Careers in Medical Social Work
The social work positions available to professionals with a master’s in social work are limitless within the healthcare industry. It’s a career track that allows passionate individuals to carve their own paths while performing meaningful work every day.
The majority of social workers specializing in healthcare are employed by hospitals. There are numerous other outpatient medical facilities and clinics with a demand for candidates with big hearts and the right credentials — a master’s of social work and a social work license. Social workers find jobs in rehabilitation centers, assisted living facilities, managed care organizations, hospice care centers, and other private and public healthcare providers. Job titles include:
- Medical case manager.
- Mental health counselor.
- Family therapist.
- Clinical program manager.
- Outpatient health specialist.
- Community coordinator.
Whatever the setting, a medical social worker’s top priority is helping patients and their families navigate the emotional, social, and mental aspects of the healthcare process. It’s a hands-on profession that demands compassion, empathy, and tenacity. Depending on their role, medical social workers may be present throughout many stages of a patient’s journey, from admission and treatment to discharge and continuing care. They may review new patient files to find individuals in need of support, whether it’s through supportive counseling in the face of a difficult prognosis, psychopathology, making medical decisions, or assistance understanding healthcare resources, insurance issues, and policies. A social worker’s job responsibilities might include:
- Serving as a family therapist for sick children and their guardians.
- Helping a middle-aged cancer patient come to terms with a prognosis.
- Acting as a resident services coordinator within a senior health facility.
As a patient’s No. 1 advocate, medical social workers often form special bonds with patients, some of which may last a lifetime. Patients and their families look to them as resources for guidance, advocacy, and sometimes, a shoulder to cry on. And while no two medical social workers will experience the same rewards and challenges day to day, they will have one thing in common: a shared calling to help make things better for people in need through a career in social work.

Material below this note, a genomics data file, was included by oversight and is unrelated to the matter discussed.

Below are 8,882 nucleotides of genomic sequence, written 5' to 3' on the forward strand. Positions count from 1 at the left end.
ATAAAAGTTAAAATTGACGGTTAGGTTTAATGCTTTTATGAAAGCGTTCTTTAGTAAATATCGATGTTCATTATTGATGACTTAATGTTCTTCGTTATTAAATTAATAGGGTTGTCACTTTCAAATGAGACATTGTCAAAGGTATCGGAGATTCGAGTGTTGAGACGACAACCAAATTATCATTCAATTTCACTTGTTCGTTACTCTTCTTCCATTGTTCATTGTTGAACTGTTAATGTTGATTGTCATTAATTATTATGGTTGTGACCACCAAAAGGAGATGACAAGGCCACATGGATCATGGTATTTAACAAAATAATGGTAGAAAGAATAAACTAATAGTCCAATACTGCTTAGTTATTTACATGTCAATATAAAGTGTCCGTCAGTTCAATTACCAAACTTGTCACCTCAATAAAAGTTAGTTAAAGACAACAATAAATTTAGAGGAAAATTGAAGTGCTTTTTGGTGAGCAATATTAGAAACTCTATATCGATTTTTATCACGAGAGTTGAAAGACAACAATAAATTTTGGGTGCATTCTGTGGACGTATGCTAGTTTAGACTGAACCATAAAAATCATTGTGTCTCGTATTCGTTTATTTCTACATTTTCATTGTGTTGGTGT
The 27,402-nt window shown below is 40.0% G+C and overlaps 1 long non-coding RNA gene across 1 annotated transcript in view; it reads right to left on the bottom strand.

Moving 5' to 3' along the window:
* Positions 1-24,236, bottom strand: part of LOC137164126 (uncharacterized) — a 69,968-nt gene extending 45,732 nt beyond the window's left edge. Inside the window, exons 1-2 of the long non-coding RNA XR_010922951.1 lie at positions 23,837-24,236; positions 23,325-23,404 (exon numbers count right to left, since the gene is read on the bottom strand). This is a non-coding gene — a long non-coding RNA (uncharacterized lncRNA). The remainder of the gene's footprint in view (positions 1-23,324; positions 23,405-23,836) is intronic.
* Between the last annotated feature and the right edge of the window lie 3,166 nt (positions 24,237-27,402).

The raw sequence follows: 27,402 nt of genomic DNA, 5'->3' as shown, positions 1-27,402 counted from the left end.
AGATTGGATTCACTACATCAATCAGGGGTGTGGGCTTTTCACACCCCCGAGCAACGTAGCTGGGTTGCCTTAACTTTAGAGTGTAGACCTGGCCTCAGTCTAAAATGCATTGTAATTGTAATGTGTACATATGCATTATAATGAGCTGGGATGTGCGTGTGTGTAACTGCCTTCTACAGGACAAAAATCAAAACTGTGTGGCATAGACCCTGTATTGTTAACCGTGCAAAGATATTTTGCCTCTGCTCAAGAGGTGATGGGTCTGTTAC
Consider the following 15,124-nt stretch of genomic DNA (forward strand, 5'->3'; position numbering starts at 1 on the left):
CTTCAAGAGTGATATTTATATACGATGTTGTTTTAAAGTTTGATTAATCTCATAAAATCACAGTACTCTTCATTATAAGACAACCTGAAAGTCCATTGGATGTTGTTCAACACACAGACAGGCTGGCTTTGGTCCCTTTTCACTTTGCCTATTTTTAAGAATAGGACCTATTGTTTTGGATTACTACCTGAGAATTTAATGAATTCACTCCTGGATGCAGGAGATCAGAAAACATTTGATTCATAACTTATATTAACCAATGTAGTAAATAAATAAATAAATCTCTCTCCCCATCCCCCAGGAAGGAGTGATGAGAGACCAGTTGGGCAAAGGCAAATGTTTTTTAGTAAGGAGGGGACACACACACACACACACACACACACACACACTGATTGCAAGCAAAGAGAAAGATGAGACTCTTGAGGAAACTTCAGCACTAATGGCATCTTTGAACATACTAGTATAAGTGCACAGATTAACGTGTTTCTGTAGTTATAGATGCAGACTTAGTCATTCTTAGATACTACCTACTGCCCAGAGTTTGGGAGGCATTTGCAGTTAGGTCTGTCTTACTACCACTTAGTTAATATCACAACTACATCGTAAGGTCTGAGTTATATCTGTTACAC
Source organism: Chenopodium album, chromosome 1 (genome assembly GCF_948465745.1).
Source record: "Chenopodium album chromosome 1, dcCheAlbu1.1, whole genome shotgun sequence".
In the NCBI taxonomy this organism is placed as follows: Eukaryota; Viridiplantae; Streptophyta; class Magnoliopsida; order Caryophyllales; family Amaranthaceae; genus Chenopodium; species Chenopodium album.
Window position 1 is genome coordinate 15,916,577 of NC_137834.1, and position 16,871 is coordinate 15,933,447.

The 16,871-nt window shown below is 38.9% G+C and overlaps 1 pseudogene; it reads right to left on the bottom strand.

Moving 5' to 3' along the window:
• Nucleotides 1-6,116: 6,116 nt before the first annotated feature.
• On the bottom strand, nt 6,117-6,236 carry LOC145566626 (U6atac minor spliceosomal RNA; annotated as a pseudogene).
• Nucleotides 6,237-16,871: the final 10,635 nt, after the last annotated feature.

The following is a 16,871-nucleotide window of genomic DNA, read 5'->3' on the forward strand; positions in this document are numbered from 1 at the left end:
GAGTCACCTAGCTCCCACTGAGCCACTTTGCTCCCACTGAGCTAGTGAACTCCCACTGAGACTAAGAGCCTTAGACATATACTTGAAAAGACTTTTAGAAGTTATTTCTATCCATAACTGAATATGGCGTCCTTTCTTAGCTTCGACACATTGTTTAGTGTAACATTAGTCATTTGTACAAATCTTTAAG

Whether you want to advance in health care practice or start a brand-new career as a medical social worker, Our Lady of the Lake University’s Master of Social Work degree program can help you get there fast. Request more information or call 855-275-1082 to speak with an admissions advisor.
Medical Social Work
As a medical social worker, helping the patient and their family is your top priority. Your responsibilities and duties will change from day to day and from patient to patient.
You will become their primary advocate, helping them through a difficult time that can often take a toll on a patient physically, financially, and emotionally.
By being at their side as both a guide and a compassionate listener, you can play a key role in changing their experience and their outcomes.
In What Settings Will I Work?
A medical social worker has many options for employment in a variety of settings, such as:
- Assisted Living Facilities
- Rehabilitation Centers
- Managed Care Organizations
- Hospice Care Centers
- Other Public and Private Health Care Providers
What Positions Could I Hold?
As a medical social worker with the right credentials, you’ll find a diverse range of job titles for which you’re suited. They can include any of the following:
- Medical Case Manager
- Mental Health Counselor
- Family Therapist
- Clinical Program Manager
- Outpatient Health Specialist
- Community Coordinator
What Will I Do?
Depending upon the setting, a medical social worker can perform many duties. These can be:
- Become a resource for counseling, advocacy, or provide a compassionate, listening ear
- Help patients understand their health care resources and options
- Assist patients in their medical journey, from treatment to discharge
- Counsel patients who are dealing with a difficult medical diagnosis
- Provide patients with insight and guidance in such areas as health care policies and insurance issues
What Will I Need To Do This Job?
Becoming a medical social worker requires a combination of education and interpersonal skills. In addition to having a master’s in social work, you’ll need the following attributes:
- Social Service Review, “Ida Cannon, Ethel Cohen and Early Medical Social Work in Boston: The Foundations of a Model of Culturally Competent Social Service,” March 2007. http://www.jstor.org/stable/10.1086/511013?type=ref&seq=1#page_scan_tab_contents
- Social Work Best Practice Healthcare Case Management Standards